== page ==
- Rents have moderated recently in expensive metros like San Francisco and New York City, but continue to climb rapidly in Dallas, Seattle and Denver.
- In Houston, Detroit and Indianapolis, incomes have actually fallen in real terms, while rents have risen by 15-25 percent.
- After 2000, San Francisco renter incomes began to decline while rents continued steady growth, widening the gap and causing more renters to become cost-burdened.
With rents rising in cities and states across the U.S., many renters struggle with affordability.
In Miami, Los Angeles and Orlando, for example, more than 55 percent of renters were cost-burdened in 2014, spending more than 30 percent of their income on rent.
National median rent has increased 64 percent since 1960
To better understand how rents and affordability have changed over time, Apartment List analyzed Census data from 1960 to 2014. It found inflation-adjusted rents have risen 64 percent, but real household incomes only increased 18 percent.
The situation was particularly challenging from 2000 – 2010, when household incomes actually fell by 9 percent while rents rose by 18 percent. As a result, the share of cost-burdened renters nationwide more than doubled, from 24 percent in 1960 to 49 percent in 2014.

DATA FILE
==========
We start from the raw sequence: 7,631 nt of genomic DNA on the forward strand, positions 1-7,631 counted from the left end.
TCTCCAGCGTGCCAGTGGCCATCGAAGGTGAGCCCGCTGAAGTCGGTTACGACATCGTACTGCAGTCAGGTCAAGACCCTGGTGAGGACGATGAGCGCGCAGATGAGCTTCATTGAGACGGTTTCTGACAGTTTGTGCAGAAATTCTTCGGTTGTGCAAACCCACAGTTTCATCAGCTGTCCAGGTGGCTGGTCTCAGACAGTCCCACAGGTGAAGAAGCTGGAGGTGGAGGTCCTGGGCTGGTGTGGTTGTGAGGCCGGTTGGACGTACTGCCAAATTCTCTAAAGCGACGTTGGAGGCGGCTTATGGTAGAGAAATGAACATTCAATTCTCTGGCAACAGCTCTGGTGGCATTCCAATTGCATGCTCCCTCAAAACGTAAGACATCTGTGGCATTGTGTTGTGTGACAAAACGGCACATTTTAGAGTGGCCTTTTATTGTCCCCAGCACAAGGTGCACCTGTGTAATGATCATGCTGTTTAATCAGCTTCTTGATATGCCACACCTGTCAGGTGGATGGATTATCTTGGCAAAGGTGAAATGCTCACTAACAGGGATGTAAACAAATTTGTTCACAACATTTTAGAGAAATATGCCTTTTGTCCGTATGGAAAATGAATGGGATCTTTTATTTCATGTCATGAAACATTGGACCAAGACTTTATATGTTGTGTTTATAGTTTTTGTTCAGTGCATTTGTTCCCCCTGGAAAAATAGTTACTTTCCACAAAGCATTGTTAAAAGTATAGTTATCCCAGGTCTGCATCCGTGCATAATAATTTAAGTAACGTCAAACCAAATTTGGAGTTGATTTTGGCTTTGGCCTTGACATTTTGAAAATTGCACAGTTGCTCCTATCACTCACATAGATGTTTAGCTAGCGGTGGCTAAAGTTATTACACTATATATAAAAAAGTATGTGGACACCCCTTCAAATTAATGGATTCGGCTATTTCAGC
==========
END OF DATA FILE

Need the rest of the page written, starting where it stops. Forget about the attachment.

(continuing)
These trends are repeated in cities and states across the country. Since 1980, incomes in expensive areas like Washington D.C., Boston, and San Francisco have risen rapidly, but rents have increased roughly twice as fast. In Houston, Detroit and Indianapolis, incomes have actually fallen in real terms, while rents have risen by 15-25 percent. The only urban areas where incomes kept pace with rising rents were Austin, Las Vegas and Phoenix.
SF rents growing faster than incomes
Both rents and incomes increased from 1980 to about 2000, but rent growth was the faster of the two. After 2000, renter incomes began to decline while rents continued steady growth, widening the gap and causing more renters to become cost-burdened.
From 2010 to 2014, renter incomes began to increase, narrowing the gap slightly. However, just as with the rest of the nation and other coastal cities, renter incomes in San Francisco have not been able to keep pace with rent growth overall.
To see Apartment List’s full article, click here.
Yuki Graviet Knapp is a Content Marketing Associate with the Growth Team at Apartment List and is a resident of the Bay Area.